JoJo's Bizarre Adventure: Golden Wind
by Sam Leach,
How would you rate episode 35 of
JoJo's Bizarre Adventure: Golden Wind ?
While our heroes were distracted with the unexpected body-swapping, Diavolo has started killing from the shadows again. We've already established that characters keep their Stands regardless of whose body they're in, so wherever Diavolo goes, King Crimson goes too. My suspicion that Doppio was going to factor into the body-swapping turned out to be true, as Bruno ended up in Diavolo's body while Doppio moved to what's left of Bruno. Whoever Diavolo has swapped with remains a mystery, and whether there's a second soul sharing space with Bruno has been left unaddressed. Ironically, Diavolo has regained his anonymity. He could return to a life of hiding even more easily than before, and because of that he's starting to feel much like Part Four's Kira. JoJo villains all have time powers, and now they all must assume another identity at some point.
We're in the final battle now, so things were bound to take a turn toward tragedy. I'm just sad that my boy Narancia had to be the next to go. The ensuing imagery is powerful, with Narancia (in Giorno's body) getting impaled through multiple bars of a gate in a new lurid take on crucifixion. As far as pure aesthetic goes, this death is a rare sensory experience, effective on an emotionally distant level in a way that feels more delicate and graceful than visceral. The initial impalement looks like a renaissance painting, and Narancia's body is left behind encased in vines and flowers as the gang leaves to hunt down Chariot Requiem. Narratively, this whole sequence has me scratching my head over the body-swapping twist more than ever. Narancia died inside of Giorno's body and Gold Experience was able to heal his wounds, but not in time to save our friend. Then Giorno's corpse being an empty vessel then means that Giorno can move his soul back into it because...? Thematically, I could see some ideas being drawn about how our heroes are sharing each other's pain, but in execution I don't think I'm feeling it. The body-swapping was already pretty goofy and contrived, and now it feels like we're walking it back with Giorno returning to his original form so soon.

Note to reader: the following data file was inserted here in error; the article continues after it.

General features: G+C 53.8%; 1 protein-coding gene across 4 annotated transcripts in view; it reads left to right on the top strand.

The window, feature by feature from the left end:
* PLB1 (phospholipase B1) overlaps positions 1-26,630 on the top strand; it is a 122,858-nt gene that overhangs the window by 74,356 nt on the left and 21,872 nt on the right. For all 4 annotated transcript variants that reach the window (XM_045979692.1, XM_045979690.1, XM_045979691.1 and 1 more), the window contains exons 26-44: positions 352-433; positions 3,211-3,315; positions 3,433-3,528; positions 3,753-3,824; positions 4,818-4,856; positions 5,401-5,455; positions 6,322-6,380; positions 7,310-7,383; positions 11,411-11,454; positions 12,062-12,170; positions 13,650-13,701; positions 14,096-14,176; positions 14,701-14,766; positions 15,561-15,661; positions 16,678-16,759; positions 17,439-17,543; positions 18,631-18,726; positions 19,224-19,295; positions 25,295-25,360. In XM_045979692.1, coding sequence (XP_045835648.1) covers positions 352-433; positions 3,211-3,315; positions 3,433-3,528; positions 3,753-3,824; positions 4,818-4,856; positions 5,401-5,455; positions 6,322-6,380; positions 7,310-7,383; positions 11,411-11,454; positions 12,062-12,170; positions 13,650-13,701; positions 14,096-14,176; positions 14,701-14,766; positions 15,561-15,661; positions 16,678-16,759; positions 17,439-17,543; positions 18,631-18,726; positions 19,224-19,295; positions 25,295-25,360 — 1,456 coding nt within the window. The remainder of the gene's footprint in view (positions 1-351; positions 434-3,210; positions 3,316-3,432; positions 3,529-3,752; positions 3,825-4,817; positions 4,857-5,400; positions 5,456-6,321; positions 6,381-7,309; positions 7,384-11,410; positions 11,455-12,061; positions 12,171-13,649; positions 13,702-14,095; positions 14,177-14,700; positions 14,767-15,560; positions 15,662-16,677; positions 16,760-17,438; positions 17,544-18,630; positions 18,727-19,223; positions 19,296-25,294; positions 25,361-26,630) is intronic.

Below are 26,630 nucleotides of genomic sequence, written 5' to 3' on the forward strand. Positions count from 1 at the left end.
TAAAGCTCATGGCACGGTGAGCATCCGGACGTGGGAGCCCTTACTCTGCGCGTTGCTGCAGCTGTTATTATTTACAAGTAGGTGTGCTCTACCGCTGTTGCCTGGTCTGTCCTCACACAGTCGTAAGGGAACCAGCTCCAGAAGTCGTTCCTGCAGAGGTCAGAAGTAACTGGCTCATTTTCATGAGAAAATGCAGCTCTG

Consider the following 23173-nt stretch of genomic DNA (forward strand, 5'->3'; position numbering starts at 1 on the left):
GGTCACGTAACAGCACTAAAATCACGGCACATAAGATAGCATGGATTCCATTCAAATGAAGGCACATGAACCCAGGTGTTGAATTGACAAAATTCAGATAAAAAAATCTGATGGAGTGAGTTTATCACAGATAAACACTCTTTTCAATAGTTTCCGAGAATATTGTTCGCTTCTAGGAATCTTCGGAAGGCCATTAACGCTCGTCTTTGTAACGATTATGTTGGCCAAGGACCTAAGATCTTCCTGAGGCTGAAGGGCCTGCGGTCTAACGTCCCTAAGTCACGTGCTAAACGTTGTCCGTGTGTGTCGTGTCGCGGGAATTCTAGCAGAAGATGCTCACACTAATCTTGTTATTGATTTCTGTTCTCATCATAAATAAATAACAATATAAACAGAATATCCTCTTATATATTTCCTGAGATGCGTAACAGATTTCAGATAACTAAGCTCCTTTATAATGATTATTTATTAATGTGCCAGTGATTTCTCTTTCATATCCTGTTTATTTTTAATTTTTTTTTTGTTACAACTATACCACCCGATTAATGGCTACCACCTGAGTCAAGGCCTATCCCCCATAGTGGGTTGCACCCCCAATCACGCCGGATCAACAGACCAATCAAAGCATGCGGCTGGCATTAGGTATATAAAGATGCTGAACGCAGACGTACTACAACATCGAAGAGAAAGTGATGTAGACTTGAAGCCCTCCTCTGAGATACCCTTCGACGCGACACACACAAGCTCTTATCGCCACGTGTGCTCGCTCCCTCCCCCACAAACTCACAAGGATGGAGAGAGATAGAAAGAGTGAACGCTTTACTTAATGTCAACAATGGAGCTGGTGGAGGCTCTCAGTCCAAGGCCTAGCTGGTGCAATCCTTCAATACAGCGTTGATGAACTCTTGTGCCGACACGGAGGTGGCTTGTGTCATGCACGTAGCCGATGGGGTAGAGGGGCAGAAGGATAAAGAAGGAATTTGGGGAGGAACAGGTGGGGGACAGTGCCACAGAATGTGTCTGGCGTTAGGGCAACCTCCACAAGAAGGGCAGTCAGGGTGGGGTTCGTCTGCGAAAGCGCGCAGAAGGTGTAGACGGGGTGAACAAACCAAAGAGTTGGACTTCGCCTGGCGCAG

The sun is rising, so it's time to grab hold of that golden arrow as soon as possible. I love how Rome's morning sky is illustrated; it reminds me of Morioh's art style. I wish the gang showed a little more concern for where Diavolo could have escaped to, because right now Chariot Requiem feels more like the real antagonist. Your friend just died! And his killer might strike again! Getting the arrow out of Chariot's hand isn't too difficult on its own, but a problem arises with Stand-users being unable to pick it up. Since Polnareff isn't technically a Stand-user anymore, he's our last hope, but he's also a turtle with very little strength, so it's a race against time to prick Team Bucciarati's Stands before Chariot grabs the arrow again.
This episode has an extremely interesting tone, but it doesn't quite stick the landing for me. I applaud the soul-stirring texture behind Narancia's death, but I think it disrupts the pacing of the finale in several key ways. I'm too focused on wondering why these characters are behaving the way that they are, and I can feel myself emotionally de-syncing from the story. I hope this body-swapping subplot has at least one really good hook left to properly pay itself off.
JoJo's Bizarre Adventure: Golden Wind is currently streaming on Crunchyroll.
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